Thesis Title

Isolation And Characterization Of Soil Microorganisms Capable Of Utilizing Used Motor Oil For Growth

Author

Robert Sallee

Date of Graduation

Summer 2001

Degree

Master of Science in Biology

Department

Biology

Committee Chair

John Steiert

Subject Categories

Biology

Abstract

Bioremediation research of petroleum products is extensive and ongoing, but there is a general lack of research dealing specifically with used-motor oil. The biodegration of used motor oil using inoculums from pristine soil and used-motor oil contaminated soil was investigated. Six indigenous soil microorganisms that were capable of utilizing used-motor oil as their sole carbon-energy source were isolated from oil agar plates. These microorganisms were identified by either the 16S rRNA gene, or the 18S rRNA gene DNA sequences. Classical methods of identification were performed as a supplementation to the molecular method. The isolates were analyzed for their ability to degrade various hydrocarbons, such as n-alkanes, branched alkanes, cycloalkanes, n-alkenes, aromatics, and polycyclic aromatics. The six isolates were characterized for the optimal growth temperature, pH, and salinity. The genera of the six isolates were Pseudomonas, Xanthomonas, Methylobacterium, Sphingomonas, Aspergillus, and Eupenicillium.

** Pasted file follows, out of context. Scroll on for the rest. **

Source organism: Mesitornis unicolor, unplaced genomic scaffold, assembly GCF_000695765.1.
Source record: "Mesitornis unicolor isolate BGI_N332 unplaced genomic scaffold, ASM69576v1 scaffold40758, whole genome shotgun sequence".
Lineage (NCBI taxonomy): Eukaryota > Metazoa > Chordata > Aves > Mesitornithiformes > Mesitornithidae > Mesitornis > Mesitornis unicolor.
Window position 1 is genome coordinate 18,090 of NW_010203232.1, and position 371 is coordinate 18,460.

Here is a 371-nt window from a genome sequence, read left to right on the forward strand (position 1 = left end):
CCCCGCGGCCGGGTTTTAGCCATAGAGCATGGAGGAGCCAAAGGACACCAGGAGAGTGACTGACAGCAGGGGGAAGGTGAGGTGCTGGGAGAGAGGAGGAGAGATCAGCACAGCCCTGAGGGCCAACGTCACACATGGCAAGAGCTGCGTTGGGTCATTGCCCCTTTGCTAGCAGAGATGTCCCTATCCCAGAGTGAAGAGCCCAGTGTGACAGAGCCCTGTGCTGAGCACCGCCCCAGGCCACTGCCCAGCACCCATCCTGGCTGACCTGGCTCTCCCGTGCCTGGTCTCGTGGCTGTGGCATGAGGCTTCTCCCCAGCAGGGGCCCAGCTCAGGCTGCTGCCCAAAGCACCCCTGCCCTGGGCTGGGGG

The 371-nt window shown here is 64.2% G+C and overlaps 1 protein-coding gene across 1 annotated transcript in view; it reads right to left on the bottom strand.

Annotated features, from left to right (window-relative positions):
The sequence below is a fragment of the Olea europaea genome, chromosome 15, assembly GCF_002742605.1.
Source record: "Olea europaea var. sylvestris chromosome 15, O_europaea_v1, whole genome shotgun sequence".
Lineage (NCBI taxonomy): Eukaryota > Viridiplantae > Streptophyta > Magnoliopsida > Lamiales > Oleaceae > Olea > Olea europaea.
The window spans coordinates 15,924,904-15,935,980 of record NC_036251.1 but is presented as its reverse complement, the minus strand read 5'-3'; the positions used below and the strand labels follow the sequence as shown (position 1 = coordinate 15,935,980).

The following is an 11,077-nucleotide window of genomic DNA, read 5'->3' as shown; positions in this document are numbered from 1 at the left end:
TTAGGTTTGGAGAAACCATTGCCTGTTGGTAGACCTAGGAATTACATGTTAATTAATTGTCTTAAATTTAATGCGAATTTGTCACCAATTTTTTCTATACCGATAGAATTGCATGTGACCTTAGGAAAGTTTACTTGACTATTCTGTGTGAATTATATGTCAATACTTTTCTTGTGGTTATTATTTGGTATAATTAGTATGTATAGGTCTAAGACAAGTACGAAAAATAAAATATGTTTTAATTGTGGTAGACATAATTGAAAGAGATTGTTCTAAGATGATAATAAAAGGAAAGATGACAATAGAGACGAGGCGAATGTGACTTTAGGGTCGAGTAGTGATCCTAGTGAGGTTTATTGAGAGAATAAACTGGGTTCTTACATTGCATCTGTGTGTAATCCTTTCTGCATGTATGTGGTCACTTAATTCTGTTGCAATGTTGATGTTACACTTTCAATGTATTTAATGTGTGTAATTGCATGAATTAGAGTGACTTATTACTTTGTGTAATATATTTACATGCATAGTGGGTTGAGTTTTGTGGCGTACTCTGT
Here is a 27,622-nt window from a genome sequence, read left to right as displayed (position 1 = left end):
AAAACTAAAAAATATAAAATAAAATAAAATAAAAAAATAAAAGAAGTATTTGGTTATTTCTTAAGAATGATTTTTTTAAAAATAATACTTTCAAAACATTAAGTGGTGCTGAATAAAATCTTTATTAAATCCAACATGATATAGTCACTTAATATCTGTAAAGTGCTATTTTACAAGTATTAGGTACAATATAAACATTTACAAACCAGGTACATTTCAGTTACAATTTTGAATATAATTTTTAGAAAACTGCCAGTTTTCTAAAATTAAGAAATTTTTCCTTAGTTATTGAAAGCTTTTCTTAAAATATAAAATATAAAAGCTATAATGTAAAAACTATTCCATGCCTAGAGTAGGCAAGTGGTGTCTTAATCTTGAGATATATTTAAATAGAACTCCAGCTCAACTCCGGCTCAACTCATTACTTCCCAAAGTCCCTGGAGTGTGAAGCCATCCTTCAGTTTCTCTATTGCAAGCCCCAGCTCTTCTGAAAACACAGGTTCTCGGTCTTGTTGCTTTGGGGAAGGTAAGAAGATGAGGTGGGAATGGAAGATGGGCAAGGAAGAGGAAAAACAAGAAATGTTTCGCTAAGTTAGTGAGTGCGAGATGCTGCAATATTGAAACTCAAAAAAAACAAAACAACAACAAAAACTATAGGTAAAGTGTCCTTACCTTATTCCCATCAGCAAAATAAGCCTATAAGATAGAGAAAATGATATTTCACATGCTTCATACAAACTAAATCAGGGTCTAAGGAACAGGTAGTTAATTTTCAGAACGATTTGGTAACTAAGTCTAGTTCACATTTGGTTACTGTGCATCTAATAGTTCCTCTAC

Copyright

© Robert Sallee

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